IRV is pretty straight forward: When you go to the voting booth, instead of being forced to pick the “lesser of two evils,” you can vote with confidence for the candidate you really want. If that candidate is the lowest vote-getter after the first round of counting, they’re knocked off and another “round” of voting takes place…. And so on until one candidate receives a clear majority of the votes cast. As the name suggests, the system is similar in fashion to an actual run-off, but without the hassle and cost of holding multiple elections.

    I find it hard to believe that you have real problems with this system, or do you really mean to say that it’s OK that an overwhelming majority of people in the district didn’t Tom Berg to represent them?

  4. Richard Gozinya Says:

    Who cares,we don’t vote much anyway,except maybe American Idol and Dancing with Stars.

    Gonfonit, let’s just implement telephone voting already and institutionalize our practice of making political choices based on name recognition,free food events and,of course, the tee shirt design. /snark.

  5. David Shapiro Says:

    Sophist, it’s really not the same as a regular runoff, in which the top two vote-getters in the primary advance to the general and all voters get to pick one or the other. In an instant runoff, if there are nine candidates and if I choose nos. 7, 8 and 9, I’m disenfranchized in the later rounds of the instant runoff and don’t have a vote because I don’t have a candidate left in the game. I don’t get to vote on whatever candidates are left as I would in a regular runoff. Each round not only has a decreasing number of candidates, but a decreasing number of voters. Read the bill. It’s a convoluted process that will be sorted out by computers and raise new concerns about computational errors. Not worth the trouble.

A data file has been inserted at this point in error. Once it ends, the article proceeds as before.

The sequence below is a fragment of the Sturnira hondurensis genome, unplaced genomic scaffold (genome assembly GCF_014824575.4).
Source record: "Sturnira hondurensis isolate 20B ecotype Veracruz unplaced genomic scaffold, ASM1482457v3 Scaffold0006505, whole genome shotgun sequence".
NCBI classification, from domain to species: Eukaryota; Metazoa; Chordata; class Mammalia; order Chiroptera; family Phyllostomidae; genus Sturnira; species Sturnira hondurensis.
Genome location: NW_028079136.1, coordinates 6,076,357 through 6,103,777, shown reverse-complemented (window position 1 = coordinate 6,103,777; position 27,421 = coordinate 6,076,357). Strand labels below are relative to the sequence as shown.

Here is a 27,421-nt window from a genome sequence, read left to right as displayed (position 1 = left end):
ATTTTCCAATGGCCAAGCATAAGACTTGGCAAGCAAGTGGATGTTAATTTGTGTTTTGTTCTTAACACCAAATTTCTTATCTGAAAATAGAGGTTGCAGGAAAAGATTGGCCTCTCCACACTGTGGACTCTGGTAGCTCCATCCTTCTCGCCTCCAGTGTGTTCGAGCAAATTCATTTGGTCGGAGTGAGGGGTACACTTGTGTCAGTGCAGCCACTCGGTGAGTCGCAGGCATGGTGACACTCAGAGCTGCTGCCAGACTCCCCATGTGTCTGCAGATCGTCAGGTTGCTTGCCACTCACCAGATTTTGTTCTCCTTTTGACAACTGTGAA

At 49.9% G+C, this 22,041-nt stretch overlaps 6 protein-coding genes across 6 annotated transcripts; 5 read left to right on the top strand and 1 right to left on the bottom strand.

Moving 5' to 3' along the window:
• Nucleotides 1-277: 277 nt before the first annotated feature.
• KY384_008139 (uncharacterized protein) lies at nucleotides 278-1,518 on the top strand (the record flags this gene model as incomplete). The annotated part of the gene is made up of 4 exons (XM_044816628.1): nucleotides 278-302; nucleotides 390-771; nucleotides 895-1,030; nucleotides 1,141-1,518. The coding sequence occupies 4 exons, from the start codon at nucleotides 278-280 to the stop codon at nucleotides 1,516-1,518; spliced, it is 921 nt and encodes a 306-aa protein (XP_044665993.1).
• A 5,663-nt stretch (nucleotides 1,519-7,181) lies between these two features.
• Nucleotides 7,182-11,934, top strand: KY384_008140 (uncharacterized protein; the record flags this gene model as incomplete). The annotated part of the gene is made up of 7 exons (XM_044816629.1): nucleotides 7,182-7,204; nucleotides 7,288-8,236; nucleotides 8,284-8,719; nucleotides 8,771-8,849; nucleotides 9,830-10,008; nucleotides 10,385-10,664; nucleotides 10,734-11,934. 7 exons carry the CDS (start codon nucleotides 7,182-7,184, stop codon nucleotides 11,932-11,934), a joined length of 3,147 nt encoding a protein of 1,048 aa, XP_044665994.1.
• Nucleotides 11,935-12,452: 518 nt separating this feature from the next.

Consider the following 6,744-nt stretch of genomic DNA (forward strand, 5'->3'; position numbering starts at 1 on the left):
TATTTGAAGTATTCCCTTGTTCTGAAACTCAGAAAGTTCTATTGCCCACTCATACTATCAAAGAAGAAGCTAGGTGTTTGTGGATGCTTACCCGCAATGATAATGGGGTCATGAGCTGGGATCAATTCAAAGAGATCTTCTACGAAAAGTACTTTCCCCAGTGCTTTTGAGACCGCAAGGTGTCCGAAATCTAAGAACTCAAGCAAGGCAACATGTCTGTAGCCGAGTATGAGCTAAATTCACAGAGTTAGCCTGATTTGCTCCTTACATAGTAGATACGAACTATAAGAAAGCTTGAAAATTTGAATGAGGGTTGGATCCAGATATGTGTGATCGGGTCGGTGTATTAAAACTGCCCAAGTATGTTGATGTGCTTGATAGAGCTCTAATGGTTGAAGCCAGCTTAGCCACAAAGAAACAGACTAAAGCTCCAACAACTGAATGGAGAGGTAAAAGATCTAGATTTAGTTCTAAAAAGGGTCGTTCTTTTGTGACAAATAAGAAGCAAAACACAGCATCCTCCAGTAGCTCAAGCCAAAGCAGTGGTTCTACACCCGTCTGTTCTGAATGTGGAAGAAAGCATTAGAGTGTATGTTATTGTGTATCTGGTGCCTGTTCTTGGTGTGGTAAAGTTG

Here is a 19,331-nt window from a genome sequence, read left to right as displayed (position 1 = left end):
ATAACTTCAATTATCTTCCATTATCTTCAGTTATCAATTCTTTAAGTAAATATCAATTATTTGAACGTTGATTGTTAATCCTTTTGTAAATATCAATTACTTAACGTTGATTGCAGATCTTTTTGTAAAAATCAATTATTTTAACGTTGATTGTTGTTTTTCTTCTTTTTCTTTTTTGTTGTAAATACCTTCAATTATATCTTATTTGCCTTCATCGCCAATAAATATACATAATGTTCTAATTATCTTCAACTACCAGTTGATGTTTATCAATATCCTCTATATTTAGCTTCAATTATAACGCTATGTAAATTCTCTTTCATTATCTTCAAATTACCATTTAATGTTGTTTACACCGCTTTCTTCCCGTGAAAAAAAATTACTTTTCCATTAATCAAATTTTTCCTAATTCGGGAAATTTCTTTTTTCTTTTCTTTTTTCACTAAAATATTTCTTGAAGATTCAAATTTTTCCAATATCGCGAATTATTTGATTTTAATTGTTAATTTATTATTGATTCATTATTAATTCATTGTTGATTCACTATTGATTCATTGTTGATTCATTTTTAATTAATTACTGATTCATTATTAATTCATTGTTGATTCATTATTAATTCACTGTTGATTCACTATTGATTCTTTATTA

zzzzz, I believe the city clerk, not the state elections office, is responsible for special council elections.

  6. zzzzzz Says:

    OahuSophist, any pro/con on IVR vs. MVP-type voting (x points for 1st place votes, y (<x) points for 2nd, etc)?

    Dave, wouldn't MVP-type voting give you more say in the winner, especially if your first choice were vote-getter 9 of 9?

    I favor single elections as a replacement for primary/general elections because of the lower cost and, I would hope, shorter campaigns. I also think a single campaign somewhat lessens the advantage of the better-financed candidates.

  7. Rob Richie Says:

    Instant runoff voting (instantrunoff.com) is one of the issues my organization FairVote works on. To respond to some of what’s here, note that:

    1) Instant runoff voting is very straightforward. The math is basically like American Idol or any number of such shows. The candidate in last is eliminated, and backers of that candidate have their ballot added to the totals of their next choice.

    2) Is it fine for someone to win just because of a split vote of the majority? Think of how it feels to be a voter in such races — being torn about whether to support a John Anderson in 1980, a Ross Perot in 1992, a Ralph Nader in 2000 and so on. IRV can allow an average of 7 candidates in Australia’s legislative elections with it and not have anyone talk about “spoilers” — and no winners who would have lost to their top opponent in a one-on-one race.